I had gone but little way on the old Carlisle road when I saw Brooks Clark, who is now about eighty and bent like a bow, hastening along the road, barefooted, as usual, with an axe in his hand; was in haste perhaps on account of the cold wind on his bare feet. It is he who took the Centinel so long. When he got up to me, I saw that besides the axe in one hand, he had his shoes in the other, filled with knurly apples and a dead robin. He stopped and talked with me a few moments; said that we had had a noble autumn and might now expect some cold weather. I asked if he had found the robin dead. No, he said, he found it with its wing broken and killed it. He also added that he had found some apples in the woods, and as he had n't anything to carry them in, he put 'em in his shoes. They were queer-looking trays to carry fruit in. How many he got in along toward the toes, I don't know. I noticed, too, that his pockets were stuffed with them. His old tattered frock coat was hanging in strips about the skirts, as were his pantaloons about his naked feet. He appeared to have been out on a scout this gusty afternoon, to see what he could find, as the youngest boy might. It pleased me to see this cheery old man, with such a feeble hold on life, bent almost double, thus enjoying the evening of his days. Far be it from me to call it avarice or penury, this childlike delight in finding something in the woods or fields and carrying it home in the October evening, as a trophy to be added to his winter's store. Oh, no; he was happy to be Nature's pensioner still, and birdlike to pick up his living. Better his robin than your turkey, his shoes full of apples than your barrels full; they will be sweeter and suggest a better tale. He can afford to tell how he got them, and we to listen. There is an old wife, too, at home, to share them and hear how they were obtained. Like an old squirrel shuffling to his hole with a nut. Far less pleasing to me the loaded wain, more suggestive of avarice and of spiritual penury.

10.19.2006

Thoreau's Journal: 19-Oct-1859

Some eighteen hundred years ago Christ was crucified; this morning, perhaps, John Brown was hung. These are the two ends of a chain which I rejoice to know is not without its links.

The Republican editors, obliged to get their sentences ready for the morning edition,—and their dinner ready before afternoon,—speak of these men, not in a tone of admiration for their disinterestedness and heroism, not of sorrow even for their fate, but calling them “deluded fanatics,” “mistaken men,” “insane,” or “crazed.” Did it ever occur to you that a sane set of editors we are blessed with?—not “mistaken men;” who know very well on which side their bread is buttered!

10.18.2006

Thoreau's Journal: 18-Oct-1856

Men commonly exaggerate the theme. Some themes they think are significant and others insignificant. I feel that my life is very homely, my pleasures very cheap. Joy and sorrow, success and failure, grandeur and meanness, and indeed most words in the English language do not mean for me what they do for my neighbors. I see that my neighbors look with compassion on me, that they think it is a mean and unfortunate destiny which makes me to walk in these fields and woods so much and sail on this river alone. But as long as I find here the only real elysium, I cannot hesitate in my choice. My work is writing, and I do not hesitate, though I know that no subject is too trivial for me, tried by ordinary standards; for, ye fools, the theme is nothing, the life is everything. All that interests the reader is the depth and intensity of the life excited. We touch our subject but by a point which has no breadth, but the pyramid of our experience, or our interest in it, rests on us by a broader or narrower base. That is, man is all in all. Nature nothing, but as she draws him out and reflects him. Give me simple, cheap, and homely themes.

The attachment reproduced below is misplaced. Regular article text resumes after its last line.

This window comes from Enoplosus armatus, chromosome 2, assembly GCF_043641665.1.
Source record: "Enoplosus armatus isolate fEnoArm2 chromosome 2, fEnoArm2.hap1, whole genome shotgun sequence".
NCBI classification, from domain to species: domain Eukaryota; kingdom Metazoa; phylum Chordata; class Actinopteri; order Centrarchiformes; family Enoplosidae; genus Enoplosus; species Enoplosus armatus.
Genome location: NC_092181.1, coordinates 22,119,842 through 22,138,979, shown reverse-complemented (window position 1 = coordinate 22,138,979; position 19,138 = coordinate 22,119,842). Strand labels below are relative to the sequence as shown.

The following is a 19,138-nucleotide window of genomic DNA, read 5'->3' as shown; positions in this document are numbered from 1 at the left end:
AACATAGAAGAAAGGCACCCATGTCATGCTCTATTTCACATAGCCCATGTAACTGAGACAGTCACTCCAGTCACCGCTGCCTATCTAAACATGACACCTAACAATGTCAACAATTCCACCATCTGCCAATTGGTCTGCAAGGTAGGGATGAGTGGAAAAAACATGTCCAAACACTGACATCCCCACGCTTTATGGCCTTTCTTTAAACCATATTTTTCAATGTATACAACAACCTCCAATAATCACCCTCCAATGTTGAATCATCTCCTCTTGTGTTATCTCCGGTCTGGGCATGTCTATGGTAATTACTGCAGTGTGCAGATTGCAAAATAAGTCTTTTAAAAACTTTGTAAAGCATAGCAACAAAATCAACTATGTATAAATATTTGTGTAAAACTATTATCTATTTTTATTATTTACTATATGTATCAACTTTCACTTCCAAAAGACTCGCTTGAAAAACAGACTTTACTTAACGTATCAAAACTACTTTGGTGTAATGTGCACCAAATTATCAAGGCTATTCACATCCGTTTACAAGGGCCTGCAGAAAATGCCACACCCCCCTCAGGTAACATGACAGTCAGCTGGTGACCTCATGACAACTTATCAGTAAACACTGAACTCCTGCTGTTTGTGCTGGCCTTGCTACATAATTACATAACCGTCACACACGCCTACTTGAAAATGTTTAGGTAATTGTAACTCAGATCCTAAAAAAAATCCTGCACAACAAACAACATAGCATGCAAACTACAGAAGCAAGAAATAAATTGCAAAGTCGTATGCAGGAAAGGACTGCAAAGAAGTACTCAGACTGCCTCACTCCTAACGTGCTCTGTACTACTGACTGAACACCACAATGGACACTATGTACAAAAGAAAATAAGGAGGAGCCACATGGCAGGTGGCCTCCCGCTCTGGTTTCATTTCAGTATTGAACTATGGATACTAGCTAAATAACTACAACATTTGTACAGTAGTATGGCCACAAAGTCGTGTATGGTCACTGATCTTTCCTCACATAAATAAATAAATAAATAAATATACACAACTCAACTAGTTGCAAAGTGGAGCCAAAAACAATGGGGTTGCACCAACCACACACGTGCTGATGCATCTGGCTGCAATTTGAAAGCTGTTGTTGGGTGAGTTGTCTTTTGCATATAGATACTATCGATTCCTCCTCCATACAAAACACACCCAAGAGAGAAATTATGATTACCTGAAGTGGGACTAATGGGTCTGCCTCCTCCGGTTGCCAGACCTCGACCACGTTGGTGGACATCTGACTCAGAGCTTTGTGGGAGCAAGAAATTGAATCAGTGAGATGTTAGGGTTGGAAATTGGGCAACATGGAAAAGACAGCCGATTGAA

10.17.2006

Thoreau's Journal: 17-Oct-1857

The trainees are out with their band of music, and I find my account in it, though I have not subscribed for it. I am walking with a hill between me and the soldiers. I think, perhaps, it will be worth the while to keep within hearing of these strains this afternoon. Yet I hesitate. I am wont to find music unprofitable; it is a luxury. It is surprising, however, that so few habitually intoxicate themselves with music, so many with alcohol. I think, perchance, I may risk it, it will whet my senses so; it will reveal a glory where none was seen before. It is remarkable that men too must dress in bright colors and march to music once in the year. Nature, too, assumes her bright hues now, and think you a subtile music may not be heard amid the hills? No doubt these strains do sometimes suggest to Abner, walking behind in his red-streaked pants, an ideal which he had lost sight of, or never perceived. It is remarkable that our institutions can stand before music, it is so revolutionary.